To begin, on the one hand, Rascoff asserts that the intelligence community has been left out of presidential influence and control.3×3. Id. at 635 (“The tectonic shift toward presidential control of agencies has reverberated throughout the federal bureaucracy, including a large swath of the national security state — with the striking exception of the so-called ‘intelligence community.’” (footnotes omitted)). But on the other hand, he acknowledges that organizational oversight of the intelligence community has been “somewhat presidentialized.”4×4. Id. at 646. This much is true. At least in the post-9/11 era, the President (and NSC, by extension) has been involved in substantially re-engineering the intelligence community. These reforms include, as limited examples: creating the homeland security enterprise, starting with a presidential advisor and culminating in a Secretary and Department of Homeland Security (DHS); adding new elements to the intelligence community; transforming the FBI into an organization with a primary national security mission alongside its law enforcement function; using national security surveillance capabilities and authorities for counterterrorism purposes and accompanying legislative proposals and changes; developing the policy and implementation of a targeted-killing program in support of the counterterrorism mission; creating the DNI to lead and manage the intelligence community; and, not insignificantly, revising the roles and responsibilities in the intelligence community by amending Executive Order 12,333 in 2008, including refining authorities provided to the DNI.5×5. See Exec. Order No. 13,470, 3 C.F.R. 218 (2009) (amending Exec. Order No. 12,333, 3 C.F.R. 200 (1982)). This is hardly a short list of modern presidential disengagement. Instead, one could conclude that the past decade-plus has been full of substantial and meaningful presidential and NSC involvement in intelligence matters.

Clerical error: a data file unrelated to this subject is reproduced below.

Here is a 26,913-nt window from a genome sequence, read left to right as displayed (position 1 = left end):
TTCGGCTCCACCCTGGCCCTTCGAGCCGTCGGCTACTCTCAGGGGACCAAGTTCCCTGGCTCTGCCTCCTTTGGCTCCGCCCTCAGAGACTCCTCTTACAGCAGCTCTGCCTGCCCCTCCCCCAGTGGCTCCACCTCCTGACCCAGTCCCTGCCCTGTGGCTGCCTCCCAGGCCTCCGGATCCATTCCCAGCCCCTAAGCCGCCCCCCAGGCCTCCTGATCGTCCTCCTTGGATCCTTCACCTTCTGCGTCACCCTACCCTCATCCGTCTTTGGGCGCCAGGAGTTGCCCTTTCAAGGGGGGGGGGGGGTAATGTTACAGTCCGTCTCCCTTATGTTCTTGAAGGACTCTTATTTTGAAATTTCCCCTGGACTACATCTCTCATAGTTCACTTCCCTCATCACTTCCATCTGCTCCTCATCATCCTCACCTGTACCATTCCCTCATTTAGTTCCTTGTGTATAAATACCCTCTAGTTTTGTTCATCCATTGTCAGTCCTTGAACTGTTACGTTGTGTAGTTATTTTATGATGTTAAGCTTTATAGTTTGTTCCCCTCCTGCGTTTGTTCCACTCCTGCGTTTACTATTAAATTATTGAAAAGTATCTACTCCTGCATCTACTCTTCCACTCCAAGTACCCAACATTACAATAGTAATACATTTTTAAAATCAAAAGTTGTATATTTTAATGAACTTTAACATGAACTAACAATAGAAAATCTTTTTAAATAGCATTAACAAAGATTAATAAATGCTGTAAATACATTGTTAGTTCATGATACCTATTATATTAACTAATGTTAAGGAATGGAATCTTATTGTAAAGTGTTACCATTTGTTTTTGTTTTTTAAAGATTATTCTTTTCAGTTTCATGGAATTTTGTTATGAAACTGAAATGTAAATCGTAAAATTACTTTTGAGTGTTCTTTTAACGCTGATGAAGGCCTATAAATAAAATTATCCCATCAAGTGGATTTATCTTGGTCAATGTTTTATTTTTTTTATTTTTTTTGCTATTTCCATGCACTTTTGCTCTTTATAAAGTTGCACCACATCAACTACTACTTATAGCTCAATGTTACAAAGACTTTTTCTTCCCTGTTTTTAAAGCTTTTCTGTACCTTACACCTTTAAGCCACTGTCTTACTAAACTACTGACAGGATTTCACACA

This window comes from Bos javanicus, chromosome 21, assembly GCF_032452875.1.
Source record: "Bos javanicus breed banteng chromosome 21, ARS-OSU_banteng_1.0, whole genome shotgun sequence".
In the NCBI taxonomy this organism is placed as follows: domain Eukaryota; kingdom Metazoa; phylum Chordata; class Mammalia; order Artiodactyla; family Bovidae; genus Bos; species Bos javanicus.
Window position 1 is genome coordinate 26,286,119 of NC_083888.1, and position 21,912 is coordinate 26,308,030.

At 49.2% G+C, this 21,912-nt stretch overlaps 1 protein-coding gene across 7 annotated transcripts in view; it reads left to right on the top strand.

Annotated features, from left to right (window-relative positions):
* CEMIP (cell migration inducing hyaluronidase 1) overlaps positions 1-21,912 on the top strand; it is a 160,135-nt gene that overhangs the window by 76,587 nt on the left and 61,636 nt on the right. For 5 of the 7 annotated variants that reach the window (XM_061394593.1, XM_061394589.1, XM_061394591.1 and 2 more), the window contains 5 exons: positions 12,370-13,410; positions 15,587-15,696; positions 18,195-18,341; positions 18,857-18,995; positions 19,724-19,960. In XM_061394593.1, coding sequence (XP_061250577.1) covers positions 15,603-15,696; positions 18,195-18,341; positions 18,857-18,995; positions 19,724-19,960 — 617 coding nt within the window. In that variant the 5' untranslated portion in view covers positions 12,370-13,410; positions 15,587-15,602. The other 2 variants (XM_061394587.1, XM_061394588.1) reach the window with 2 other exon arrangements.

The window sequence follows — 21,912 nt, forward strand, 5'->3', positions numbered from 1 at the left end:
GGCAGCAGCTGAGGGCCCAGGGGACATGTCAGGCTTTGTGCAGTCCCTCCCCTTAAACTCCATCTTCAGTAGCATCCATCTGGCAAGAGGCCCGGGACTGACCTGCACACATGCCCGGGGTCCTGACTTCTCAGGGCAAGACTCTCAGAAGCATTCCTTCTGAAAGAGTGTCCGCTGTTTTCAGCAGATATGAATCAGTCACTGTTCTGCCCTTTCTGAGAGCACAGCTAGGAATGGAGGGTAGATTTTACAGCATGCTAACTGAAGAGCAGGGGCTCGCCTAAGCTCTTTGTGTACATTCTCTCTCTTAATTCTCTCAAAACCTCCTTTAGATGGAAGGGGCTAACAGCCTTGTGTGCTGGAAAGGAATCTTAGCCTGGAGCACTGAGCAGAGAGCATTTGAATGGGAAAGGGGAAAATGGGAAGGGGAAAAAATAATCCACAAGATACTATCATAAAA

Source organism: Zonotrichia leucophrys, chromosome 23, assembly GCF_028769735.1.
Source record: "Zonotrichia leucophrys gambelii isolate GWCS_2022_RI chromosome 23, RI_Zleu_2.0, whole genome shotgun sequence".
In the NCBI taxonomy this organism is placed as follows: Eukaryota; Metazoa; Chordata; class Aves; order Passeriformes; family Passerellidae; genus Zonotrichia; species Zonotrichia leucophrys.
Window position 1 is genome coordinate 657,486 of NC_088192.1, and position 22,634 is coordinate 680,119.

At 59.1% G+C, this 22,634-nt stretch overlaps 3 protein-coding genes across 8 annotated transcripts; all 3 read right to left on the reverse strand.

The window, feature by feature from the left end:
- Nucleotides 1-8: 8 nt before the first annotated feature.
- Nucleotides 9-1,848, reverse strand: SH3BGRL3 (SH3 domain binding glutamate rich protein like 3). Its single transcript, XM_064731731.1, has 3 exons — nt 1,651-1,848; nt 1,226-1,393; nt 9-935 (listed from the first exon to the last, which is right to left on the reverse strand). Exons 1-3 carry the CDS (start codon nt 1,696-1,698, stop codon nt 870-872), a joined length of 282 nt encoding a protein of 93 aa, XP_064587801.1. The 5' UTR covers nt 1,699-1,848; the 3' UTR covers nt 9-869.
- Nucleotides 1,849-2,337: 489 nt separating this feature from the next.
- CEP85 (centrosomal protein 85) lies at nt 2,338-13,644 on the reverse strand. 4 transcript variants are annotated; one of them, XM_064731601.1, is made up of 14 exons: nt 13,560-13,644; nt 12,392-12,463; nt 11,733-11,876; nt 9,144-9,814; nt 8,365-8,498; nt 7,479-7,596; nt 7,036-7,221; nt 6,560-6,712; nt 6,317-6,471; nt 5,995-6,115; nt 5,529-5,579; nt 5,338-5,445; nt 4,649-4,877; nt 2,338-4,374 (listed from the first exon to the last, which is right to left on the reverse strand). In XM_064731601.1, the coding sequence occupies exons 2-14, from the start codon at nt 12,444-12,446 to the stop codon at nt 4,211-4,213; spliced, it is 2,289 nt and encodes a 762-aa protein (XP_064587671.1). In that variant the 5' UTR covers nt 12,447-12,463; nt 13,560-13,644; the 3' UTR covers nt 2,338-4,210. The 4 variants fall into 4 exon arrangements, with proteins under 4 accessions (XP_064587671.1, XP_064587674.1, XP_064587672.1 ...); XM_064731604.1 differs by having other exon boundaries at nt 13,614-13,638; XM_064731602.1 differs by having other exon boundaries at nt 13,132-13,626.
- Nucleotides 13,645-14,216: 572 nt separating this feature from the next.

Rascoff further suggests that up until the Obama Administration’s review of signals intelligence collection priorities following the unauthorized disclosures of classified information beginning in June 2013, the policy process overseeing foreign intelligence collection lacked White House involvement.6×6. Rascoff, supra note 1, at 651–59. Thus, he characterizes the discipline of collection, in particular, as “[w]eakly [p]residentialized.”7×7. Id. I would suggest that this characterization of the policy process governing intelligence collection priorities underestimates White House and senior policymaker involvement. It is, however, a somewhat understandable characterization, given the limited information that is available publicly about this process, at least until recently.